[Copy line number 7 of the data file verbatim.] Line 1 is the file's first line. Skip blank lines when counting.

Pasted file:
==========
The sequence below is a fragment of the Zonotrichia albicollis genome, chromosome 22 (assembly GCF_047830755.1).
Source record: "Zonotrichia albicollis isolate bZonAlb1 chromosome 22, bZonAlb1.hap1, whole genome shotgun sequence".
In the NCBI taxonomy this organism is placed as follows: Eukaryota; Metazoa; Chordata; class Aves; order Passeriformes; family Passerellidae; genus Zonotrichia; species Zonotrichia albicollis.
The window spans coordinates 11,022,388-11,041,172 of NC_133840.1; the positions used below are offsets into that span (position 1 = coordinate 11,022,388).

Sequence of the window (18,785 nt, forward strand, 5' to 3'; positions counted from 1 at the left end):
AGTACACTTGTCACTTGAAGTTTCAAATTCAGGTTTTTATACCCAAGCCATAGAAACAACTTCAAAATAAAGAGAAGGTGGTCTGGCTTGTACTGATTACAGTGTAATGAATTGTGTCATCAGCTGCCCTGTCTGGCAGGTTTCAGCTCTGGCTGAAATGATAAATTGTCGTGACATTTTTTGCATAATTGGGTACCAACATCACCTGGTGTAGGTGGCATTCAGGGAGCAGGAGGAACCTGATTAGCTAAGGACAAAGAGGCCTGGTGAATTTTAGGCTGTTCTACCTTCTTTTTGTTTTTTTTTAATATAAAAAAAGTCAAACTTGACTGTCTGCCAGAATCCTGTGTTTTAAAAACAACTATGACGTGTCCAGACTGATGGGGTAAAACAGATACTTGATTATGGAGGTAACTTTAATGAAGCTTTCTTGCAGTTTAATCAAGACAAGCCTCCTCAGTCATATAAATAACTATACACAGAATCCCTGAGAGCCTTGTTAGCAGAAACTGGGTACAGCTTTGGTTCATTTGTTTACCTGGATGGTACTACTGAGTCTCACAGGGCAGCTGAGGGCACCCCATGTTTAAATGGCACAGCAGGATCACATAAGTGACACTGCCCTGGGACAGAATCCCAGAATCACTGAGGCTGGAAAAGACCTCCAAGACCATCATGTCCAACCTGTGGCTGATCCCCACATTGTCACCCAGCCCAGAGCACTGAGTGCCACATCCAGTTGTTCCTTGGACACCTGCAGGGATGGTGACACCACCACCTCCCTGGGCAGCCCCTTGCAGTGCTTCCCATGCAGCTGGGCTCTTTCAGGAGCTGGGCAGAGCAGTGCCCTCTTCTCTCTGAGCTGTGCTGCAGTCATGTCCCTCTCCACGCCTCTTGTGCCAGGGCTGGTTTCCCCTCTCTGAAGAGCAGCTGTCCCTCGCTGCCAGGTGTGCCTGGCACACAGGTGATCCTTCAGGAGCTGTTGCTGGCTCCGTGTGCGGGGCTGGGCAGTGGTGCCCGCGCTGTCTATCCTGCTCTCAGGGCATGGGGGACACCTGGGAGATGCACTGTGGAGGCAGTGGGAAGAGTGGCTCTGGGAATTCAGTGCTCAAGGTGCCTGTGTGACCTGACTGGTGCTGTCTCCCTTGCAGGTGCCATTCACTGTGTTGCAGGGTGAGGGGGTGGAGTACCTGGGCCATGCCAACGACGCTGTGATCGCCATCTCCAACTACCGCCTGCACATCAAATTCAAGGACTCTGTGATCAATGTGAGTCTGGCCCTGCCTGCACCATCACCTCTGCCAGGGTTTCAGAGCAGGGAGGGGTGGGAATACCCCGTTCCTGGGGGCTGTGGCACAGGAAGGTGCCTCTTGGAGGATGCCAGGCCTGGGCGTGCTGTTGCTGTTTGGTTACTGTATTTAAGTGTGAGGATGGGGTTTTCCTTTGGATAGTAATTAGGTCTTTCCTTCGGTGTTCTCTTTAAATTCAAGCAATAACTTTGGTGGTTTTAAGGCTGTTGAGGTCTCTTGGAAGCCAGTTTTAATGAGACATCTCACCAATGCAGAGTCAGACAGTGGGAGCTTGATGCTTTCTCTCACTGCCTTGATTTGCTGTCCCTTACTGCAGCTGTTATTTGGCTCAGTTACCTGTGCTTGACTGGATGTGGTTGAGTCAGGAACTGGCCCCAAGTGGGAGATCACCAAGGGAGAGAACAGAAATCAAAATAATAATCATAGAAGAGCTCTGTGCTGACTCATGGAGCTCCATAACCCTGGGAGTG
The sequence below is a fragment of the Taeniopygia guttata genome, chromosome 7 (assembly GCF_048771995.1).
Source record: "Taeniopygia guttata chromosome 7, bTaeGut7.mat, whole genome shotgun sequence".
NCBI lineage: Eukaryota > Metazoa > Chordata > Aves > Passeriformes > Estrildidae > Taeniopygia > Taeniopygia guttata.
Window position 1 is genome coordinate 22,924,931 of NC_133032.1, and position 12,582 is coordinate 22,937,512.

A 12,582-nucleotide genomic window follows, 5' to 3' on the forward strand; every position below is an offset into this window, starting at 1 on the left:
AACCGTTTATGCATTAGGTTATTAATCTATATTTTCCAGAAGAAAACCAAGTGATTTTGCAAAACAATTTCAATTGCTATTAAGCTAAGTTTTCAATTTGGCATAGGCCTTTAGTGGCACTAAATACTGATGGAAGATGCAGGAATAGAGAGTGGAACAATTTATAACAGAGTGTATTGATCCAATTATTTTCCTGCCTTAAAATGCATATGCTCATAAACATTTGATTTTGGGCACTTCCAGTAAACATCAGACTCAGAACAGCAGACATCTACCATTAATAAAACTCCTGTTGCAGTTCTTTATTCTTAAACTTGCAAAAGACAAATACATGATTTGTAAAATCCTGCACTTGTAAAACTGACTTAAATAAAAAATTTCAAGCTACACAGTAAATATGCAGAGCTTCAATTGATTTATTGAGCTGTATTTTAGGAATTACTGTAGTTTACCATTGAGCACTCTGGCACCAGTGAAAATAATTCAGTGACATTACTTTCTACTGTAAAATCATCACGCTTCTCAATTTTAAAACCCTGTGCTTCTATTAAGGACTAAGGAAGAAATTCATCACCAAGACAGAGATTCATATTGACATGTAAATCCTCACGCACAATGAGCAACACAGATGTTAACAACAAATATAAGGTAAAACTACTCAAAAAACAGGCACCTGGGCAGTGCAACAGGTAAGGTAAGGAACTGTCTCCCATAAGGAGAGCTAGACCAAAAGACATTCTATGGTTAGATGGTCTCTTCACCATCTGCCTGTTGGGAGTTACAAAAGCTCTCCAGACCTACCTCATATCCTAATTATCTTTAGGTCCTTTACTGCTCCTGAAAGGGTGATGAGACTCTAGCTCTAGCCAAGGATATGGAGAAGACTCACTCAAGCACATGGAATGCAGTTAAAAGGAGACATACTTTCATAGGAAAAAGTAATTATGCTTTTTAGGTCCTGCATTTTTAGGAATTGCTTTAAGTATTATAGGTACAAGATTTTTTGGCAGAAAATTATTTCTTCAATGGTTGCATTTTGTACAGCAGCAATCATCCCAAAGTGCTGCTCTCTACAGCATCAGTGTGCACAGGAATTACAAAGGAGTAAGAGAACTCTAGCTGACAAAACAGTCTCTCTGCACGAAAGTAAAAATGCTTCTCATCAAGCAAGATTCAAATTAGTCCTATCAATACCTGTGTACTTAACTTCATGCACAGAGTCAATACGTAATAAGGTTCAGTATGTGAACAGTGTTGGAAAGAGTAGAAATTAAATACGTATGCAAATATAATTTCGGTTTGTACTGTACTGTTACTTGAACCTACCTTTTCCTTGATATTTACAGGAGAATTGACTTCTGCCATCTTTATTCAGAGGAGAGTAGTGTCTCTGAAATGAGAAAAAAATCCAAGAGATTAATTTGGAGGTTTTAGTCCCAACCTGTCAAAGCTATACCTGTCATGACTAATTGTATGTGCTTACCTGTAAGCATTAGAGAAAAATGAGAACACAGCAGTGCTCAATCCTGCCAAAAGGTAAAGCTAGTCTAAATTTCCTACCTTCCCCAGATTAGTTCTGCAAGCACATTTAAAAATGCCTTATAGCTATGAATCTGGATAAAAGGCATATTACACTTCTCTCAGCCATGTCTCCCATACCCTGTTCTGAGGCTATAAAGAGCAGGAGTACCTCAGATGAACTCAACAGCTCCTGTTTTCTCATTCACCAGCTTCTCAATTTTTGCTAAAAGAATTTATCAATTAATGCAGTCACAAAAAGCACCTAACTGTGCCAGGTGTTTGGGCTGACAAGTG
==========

The sequence below is a fragment of the Taeniopygia guttata genome, chromosome 7 (assembly GCF_048771995.1).